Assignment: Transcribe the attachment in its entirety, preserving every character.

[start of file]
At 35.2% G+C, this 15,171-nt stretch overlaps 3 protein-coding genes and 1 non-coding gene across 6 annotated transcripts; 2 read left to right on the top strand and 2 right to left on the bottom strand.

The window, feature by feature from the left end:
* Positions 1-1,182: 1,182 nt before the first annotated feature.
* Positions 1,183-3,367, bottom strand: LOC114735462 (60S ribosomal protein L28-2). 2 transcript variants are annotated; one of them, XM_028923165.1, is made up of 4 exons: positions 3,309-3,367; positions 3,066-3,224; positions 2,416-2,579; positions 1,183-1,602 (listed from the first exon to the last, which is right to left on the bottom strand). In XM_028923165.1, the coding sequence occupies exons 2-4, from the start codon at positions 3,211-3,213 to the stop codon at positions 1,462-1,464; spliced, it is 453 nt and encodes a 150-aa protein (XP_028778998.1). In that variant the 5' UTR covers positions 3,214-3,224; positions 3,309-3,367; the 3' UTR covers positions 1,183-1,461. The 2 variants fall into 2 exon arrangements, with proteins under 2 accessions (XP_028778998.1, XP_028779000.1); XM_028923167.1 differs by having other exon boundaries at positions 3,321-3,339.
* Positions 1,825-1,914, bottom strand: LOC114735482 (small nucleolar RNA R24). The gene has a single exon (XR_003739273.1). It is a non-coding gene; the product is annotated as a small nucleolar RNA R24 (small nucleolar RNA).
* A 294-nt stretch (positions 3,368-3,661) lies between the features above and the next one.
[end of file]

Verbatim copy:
At 35.2% G+C, this 15,171-nt stretch overlaps 3 protein-coding genes and 1 non-coding gene across 6 annotated transcripts; 2 read left to right on the top strand and 2 right to left on the bottom strand.

The window, feature by feature from the left end:
* Positions 1-1,182: 1,182 nt before the first annotated feature.
* Positions 1,183-3,367, bottom strand: LOC114735462 (60S ribosomal protein L28-2). 2 transcript variants are annotated; one of them, XM_028923165.1, is made up of 4 exons: positions 3,309-3,367; positions 3,066-3,224; positions 2,416-2,579; positions 1,183-1,602 (listed from the first exon to the last, which is right to left on the bottom strand). In XM_028923165.1, the coding sequence occupies exons 2-4, from the start codon at positions 3,211-3,213 to the stop codon at positions 1,462-1,464; spliced, it is 453 nt and encodes a 150-aa protein (XP_028778998.1). In that variant the 5' UTR covers positions 3,214-3,224; positions 3,309-3,367; the 3' UTR covers positions 1,183-1,461. The 2 variants fall into 2 exon arrangements, with proteins under 2 accessions (XP_028778998.1, XP_028779000.1); XM_028923167.1 differs by having other exon boundaries at positions 3,321-3,339.
* Positions 1,825-1,914, bottom strand: LOC114735482 (small nucleolar RNA R24). The gene has a single exon (XR_003739273.1). It is a non-coding gene; the product is annotated as a small nucleolar RNA R24 (small nucleolar RNA).
* A 294-nt stretch (positions 3,368-3,661) lies between the features above and the next one.